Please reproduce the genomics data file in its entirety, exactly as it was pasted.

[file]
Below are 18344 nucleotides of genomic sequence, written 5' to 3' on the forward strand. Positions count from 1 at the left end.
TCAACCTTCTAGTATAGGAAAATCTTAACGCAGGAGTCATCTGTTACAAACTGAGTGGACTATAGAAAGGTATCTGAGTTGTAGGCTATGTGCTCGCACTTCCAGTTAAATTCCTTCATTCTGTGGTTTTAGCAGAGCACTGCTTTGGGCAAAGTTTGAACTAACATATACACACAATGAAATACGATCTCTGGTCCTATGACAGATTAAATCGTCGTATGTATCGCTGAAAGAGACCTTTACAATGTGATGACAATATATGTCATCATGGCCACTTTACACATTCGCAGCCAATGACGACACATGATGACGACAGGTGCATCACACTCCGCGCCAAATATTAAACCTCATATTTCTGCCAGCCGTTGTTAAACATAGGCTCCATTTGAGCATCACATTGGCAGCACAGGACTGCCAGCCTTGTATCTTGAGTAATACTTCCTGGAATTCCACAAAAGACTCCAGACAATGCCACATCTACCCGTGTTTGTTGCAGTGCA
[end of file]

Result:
Below are 18344 nucleotides of genomic sequence, written 5' to 3' on the forward strand. Positions count from 1 at the left end.
TCAACCTTCTAGTATAGGAAAATCTTAACGCAGGAGTCATCTGTTACAAACTGAGTGGACTATAGAAAGGTATCTGAGTTGTAGGCTATGTGCTCGCACTTCCAGTTAAATTCCTTCATTCTGTGGTTTTAGCAGAGCACTGCTTTGGGCAAAGTTTGAACTAACATATACACACAATGAAATACGATCTCTGGTCCTATGACAGATTAAATCGTCGTATGTATCGCTGAAAGAGACCTTTACAATGTGATGACAATATATGTCATCATGGCCACTTTACACATTCGCAGCCAATGACGACACATGATGACGACAGGTGCATCACACTCCGCGCCAAATATTAAACCTCATATTTCTGCCAGCCGTTGTTAAACATAGGCTCCATTTGAGCATCACATTGGCAGCACAGGACTGCCAGCCTTGTATCTTGAGTAATACTTCCTGGAATTCCACAAAAGACTCCAGACAATGCCACATCTACCCGTGTTTGTTGCAGTGCA